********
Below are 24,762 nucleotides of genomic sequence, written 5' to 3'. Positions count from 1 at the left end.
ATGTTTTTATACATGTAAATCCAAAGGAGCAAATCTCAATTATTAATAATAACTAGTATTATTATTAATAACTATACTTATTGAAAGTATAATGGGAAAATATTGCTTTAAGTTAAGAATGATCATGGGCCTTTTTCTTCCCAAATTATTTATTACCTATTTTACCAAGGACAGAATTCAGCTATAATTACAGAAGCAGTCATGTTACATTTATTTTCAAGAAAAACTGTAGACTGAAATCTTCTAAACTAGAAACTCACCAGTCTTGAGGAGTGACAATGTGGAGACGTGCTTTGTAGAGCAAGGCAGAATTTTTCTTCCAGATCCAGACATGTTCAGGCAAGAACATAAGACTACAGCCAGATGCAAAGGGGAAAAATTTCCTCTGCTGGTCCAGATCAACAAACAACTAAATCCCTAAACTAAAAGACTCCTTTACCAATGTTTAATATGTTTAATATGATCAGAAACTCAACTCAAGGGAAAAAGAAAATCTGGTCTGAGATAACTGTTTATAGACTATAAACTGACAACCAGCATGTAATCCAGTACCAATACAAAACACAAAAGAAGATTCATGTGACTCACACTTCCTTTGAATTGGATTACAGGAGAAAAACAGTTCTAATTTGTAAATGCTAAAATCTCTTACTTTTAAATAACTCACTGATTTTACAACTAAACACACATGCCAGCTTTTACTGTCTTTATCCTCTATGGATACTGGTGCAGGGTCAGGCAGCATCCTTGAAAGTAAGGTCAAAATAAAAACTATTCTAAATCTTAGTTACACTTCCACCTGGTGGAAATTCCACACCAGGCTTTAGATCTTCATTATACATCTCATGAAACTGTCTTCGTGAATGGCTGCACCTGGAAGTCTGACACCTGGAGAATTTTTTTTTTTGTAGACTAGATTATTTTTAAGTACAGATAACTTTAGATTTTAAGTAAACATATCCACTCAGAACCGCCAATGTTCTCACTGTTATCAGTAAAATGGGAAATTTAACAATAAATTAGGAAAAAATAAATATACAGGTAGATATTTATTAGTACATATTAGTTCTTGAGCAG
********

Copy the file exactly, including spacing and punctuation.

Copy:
Below are 24,762 nucleotides of genomic sequence, written 5' to 3'. Positions count from 1 at the left end.
ATGTTTTTATACATGTAAATCCAAAGGAGCAAATCTCAATTATTAATAATAACTAGTATTATTATTAATAACTATACTTATTGAAAGTATAATGGGAAAATATTGCTTTAAGTTAAGAATGATCATGGGCCTTTTTCTTCCCAAATTATTTATTACCTATTTTACCAAGGACAGAATTCAGCTATAATTACAGAAGCAGTCATGTTACATTTATTTTCAAGAAAAACTGTAGACTGAAATCTTCTAAACTAGAAACTCACCAGTCTTGAGGAGTGACAATGTGGAGACGTGCTTTGTAGAGCAAGGCAGAATTTTTCTTCCAGATCCAGACATGTTCAGGCAAGAACATAAGACTACAGCCAGATGCAAAGGGGAAAAATTTCCTCTGCTGGTCCAGATCAACAAACAACTAAATCCCTAAACTAAAAGACTCCTTTACCAATGTTTAATATGTTTAATATGATCAGAAACTCAACTCAAGGGAAAAAGAAAATCTGGTCTGAGATAACTGTTTATAGACTATAAACTGACAACCAGCATGTAATCCAGTACCAATACAAAACACAAAAGAAGATTCATGTGACTCACACTTCCTTTGAATTGGATTACAGGAGAAAAACAGTTCTAATTTGTAAATGCTAAAATCTCTTACTTTTAAATAACTCACTGATTTTACAACTAAACACACATGCCAGCTTTTACTGTCTTTATCCTCTATGGATACTGGTGCAGGGTCAGGCAGCATCCTTGAAAGTAAGGTCAAAATAAAAACTATTCTAAATCTTAGTTACACTTCCACCTGGTGGAAATTCCACACCAGGCTTTAGATCTTCATTATACATCTCATGAAACTGTCTTCGTGAATGGCTGCACCTGGAAGTCTGACACCTGGAGAATTTTTTTTTTTGTAGACTAGATTATTTTTAAGTACAGATAACTTTAGATTTTAAGTAAACATATCCACTCAGAACCGCCAATGTTCTCACTGTTATCAGTAAAATGGGAAATTTAACAATAAATTAGGAAAAAATAAATATACAGGTAGATATTTATTAGTACATATTAGTTCTTGAGCAG